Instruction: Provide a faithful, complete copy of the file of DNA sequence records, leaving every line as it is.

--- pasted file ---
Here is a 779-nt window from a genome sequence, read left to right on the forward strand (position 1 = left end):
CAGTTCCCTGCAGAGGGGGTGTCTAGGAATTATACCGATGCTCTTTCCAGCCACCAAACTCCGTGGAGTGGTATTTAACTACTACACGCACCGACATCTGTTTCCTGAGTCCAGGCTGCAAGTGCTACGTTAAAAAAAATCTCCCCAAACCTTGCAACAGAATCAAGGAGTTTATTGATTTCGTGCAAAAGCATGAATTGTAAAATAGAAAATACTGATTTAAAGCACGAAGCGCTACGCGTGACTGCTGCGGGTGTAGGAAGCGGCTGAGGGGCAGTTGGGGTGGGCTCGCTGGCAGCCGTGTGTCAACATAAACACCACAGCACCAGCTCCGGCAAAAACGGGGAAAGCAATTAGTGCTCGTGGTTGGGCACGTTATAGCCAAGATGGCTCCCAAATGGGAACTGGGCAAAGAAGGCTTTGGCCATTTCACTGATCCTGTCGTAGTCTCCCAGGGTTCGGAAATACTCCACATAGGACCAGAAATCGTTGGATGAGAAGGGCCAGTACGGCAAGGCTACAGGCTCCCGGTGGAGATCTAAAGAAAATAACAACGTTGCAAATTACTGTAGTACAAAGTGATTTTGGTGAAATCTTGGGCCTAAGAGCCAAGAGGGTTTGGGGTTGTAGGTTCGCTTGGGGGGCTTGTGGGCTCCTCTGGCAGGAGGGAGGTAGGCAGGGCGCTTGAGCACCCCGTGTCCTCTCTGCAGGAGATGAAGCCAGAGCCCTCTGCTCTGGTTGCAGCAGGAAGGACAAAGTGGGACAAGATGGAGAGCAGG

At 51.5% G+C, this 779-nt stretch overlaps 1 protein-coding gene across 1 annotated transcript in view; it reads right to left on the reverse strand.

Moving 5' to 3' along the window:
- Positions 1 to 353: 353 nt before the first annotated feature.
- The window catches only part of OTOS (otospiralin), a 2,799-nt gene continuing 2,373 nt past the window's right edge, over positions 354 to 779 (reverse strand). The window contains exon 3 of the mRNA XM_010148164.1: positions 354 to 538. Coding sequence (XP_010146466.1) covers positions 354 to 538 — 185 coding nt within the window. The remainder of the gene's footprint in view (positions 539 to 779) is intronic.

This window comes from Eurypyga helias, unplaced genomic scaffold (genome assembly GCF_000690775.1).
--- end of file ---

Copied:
Here is a 779-nt window from a genome sequence, read left to right on the forward strand (position 1 = left end):
CAGTTCCCTGCAGAGGGGGTGTCTAGGAATTATACCGATGCTCTTTCCAGCCACCAAACTCCGTGGAGTGGTATTTAACTACTACACGCACCGACATCTGTTTCCTGAGTCCAGGCTGCAAGTGCTACGTTAAAAAAAATCTCCCCAAACCTTGCAACAGAATCAAGGAGTTTATTGATTTCGTGCAAAAGCATGAATTGTAAAATAGAAAATACTGATTTAAAGCACGAAGCGCTACGCGTGACTGCTGCGGGTGTAGGAAGCGGCTGAGGGGCAGTTGGGGTGGGCTCGCTGGCAGCCGTGTGTCAACATAAACACCACAGCACCAGCTCCGGCAAAAACGGGGAAAGCAATTAGTGCTCGTGGTTGGGCACGTTATAGCCAAGATGGCTCCCAAATGGGAACTGGGCAAAGAAGGCTTTGGCCATTTCACTGATCCTGTCGTAGTCTCCCAGGGTTCGGAAATACTCCACATAGGACCAGAAATCGTTGGATGAGAAGGGCCAGTACGGCAAGGCTACAGGCTCCCGGTGGAGATCTAAAGAAAATAACAACGTTGCAAATTACTGTAGTACAAAGTGATTTTGGTGAAATCTTGGGCCTAAGAGCCAAGAGGGTTTGGGGTTGTAGGTTCGCTTGGGGGGCTTGTGGGCTCCTCTGGCAGGAGGGAGGTAGGCAGGGCGCTTGAGCACCCCGTGTCCTCTCTGCAGGAGATGAAGCCAGAGCCCTCTGCTCTGGTTGCAGCAGGAAGGACAAAGTGGGACAAGATGGAGAGCAGG

At 51.5% G+C, this 779-nt stretch overlaps 1 protein-coding gene across 1 annotated transcript in view; it reads right to left on the reverse strand.

Moving 5' to 3' along the window:
- Positions 1 to 353: 353 nt before the first annotated feature.
- The window catches only part of OTOS (otospiralin), a 2,799-nt gene continuing 2,373 nt past the window's right edge, over positions 354 to 779 (reverse strand). The window contains exon 3 of the mRNA XM_010148164.1: positions 354 to 538. Coding sequence (XP_010146466.1) covers positions 354 to 538 — 185 coding nt within the window. The remainder of the gene's footprint in view (positions 539 to 779) is intronic.

This window comes from Eurypyga helias, unplaced genomic scaffold (genome assembly GCF_000690775.1).